Alaska Antitrust Laws

In the context of business and commerce, a "trust" is a large corporation or other entity whose tactics or basic makeup are designed to unfairly restrict competition. A trust also may be formed by a combination of such entities or a deal among two or more.

Both federal and state antitrust laws are more focused on preventing the formation of trusts in the first place by closely scrutinizing any large mergers or acquisitions. While the Federal Trade Commission (FTC) tends to monitor and regulate publicly traded corporations and businesses that span state boundaries, state courts are mostly concerned with smaller entities.

Alaska Antitrust Law at a Glance

Details of Alaska's antitrust law, including the specific acts which are considered violations, are listed in the following chart.

Antitrust Code Section 45.50.562 to 596
Types of Antitrust Activities Identified by Statute
  • Every contract, combination in the form of trust or otherwise, or conspiracy, in restraint of trade or commerce is unlawful.
  • It is unlawful for a person to monopolize, or attempt to monopolize, or combine or conspire with another person to monopolize any part of trade or commerce.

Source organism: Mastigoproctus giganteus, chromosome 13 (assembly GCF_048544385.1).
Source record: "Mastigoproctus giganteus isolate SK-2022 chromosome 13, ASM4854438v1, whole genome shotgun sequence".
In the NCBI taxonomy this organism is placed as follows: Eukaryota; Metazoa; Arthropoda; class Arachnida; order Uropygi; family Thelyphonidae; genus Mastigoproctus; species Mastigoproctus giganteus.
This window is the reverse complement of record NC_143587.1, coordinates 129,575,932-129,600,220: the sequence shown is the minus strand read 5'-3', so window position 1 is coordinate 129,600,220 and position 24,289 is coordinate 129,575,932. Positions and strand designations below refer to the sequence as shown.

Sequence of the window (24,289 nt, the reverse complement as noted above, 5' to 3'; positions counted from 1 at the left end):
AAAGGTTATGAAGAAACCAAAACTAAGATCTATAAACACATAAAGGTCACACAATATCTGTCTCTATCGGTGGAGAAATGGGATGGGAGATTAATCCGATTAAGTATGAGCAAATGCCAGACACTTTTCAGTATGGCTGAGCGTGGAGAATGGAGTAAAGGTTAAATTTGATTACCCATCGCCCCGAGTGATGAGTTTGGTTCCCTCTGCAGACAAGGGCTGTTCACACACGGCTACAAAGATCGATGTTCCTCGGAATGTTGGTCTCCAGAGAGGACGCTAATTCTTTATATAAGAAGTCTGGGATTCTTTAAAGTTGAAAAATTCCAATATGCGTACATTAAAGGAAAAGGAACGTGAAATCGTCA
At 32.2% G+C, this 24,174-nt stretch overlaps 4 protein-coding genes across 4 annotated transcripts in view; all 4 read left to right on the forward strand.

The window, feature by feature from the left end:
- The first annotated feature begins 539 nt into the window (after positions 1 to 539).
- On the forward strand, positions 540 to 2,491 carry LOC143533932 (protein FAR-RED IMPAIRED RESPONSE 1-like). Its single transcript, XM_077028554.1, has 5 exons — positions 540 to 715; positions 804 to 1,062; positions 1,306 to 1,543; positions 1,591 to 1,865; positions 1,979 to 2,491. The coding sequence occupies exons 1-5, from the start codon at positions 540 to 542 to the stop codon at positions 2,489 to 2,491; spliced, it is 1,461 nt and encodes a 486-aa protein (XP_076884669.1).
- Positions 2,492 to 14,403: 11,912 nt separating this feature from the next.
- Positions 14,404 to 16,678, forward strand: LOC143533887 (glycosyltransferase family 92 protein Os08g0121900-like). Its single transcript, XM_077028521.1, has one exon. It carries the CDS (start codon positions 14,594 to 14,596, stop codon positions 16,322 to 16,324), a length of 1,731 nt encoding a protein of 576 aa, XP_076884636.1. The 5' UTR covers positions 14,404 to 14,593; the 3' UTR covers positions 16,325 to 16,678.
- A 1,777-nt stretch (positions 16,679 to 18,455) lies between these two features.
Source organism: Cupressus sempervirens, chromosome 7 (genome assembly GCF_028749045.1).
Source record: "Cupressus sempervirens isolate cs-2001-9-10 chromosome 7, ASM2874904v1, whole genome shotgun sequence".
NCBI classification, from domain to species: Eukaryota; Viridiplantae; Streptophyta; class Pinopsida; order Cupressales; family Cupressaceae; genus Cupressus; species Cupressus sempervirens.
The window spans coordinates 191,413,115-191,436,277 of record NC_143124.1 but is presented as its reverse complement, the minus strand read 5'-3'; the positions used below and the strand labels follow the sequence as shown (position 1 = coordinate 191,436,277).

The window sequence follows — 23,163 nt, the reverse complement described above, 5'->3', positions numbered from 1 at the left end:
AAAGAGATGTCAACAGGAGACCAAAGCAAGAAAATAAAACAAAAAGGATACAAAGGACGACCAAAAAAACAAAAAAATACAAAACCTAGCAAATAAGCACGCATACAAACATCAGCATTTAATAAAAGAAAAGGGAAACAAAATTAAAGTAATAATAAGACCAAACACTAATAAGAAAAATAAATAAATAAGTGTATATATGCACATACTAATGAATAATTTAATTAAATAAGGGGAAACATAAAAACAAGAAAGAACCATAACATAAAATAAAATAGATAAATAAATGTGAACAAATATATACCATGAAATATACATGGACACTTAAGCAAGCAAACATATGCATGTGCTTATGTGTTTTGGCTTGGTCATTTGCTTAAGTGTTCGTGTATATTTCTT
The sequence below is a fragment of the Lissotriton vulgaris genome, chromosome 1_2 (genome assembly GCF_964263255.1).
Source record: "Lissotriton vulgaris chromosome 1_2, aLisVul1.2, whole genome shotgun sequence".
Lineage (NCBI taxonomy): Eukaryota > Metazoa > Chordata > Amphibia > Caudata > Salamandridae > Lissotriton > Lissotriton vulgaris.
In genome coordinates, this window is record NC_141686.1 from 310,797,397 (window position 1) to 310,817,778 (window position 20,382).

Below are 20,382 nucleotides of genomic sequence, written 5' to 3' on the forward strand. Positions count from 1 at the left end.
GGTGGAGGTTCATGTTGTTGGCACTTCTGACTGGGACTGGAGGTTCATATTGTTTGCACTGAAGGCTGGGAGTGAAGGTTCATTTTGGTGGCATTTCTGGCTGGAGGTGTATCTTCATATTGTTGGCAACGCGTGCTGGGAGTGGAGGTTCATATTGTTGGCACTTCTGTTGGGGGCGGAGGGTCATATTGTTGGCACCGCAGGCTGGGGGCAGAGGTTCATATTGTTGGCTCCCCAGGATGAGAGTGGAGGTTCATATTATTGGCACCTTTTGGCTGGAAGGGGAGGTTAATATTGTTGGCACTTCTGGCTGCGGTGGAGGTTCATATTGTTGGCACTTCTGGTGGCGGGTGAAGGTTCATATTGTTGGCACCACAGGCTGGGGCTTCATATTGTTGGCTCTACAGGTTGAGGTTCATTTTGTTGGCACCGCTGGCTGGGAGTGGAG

• It is unlawful to offer goods or services on the condition that the customer not purchase similar goods or services from a competitor.
  • It is unlawful for a person to acquire and hold the assets of any corporation if the effect of the acquisition and holding may be substantially to lessen competition or to tend to create a monopoly in any line of commerce in the state or in a section of the state.
  • It is unlawful for a person to be at the same time a director, officer, partner, or trustee in any two or more organizations (or combinations) engaged in commerce, if these organizations are by virtue of their business and location or operation, competitors and if the effect may be substantially to lessen competition or tend to create a monopoly.
Is a Private Lawsuit Possible? Yes; attorney general may also be able to bring an action 45.50.580, 45.50.5+6
Time Limit to Bring Claim 4 yrs., 45.50.588
Can a Successful Plaintiff Recover Attorneys' Fees? Yes; restoration, injunction, treble damages, costs of suit; misdemeanor, civil penalty not more than $20,000 or 12 mos. prison, 45-50.576(a)

Note: State laws change regularly, usually through the enactment of new legislation but sometimes through the rulings from higer courts or other actions. You should contact an Alaska consumer law attorney or conduct your own legal research to verify the state law(s) you are researching.

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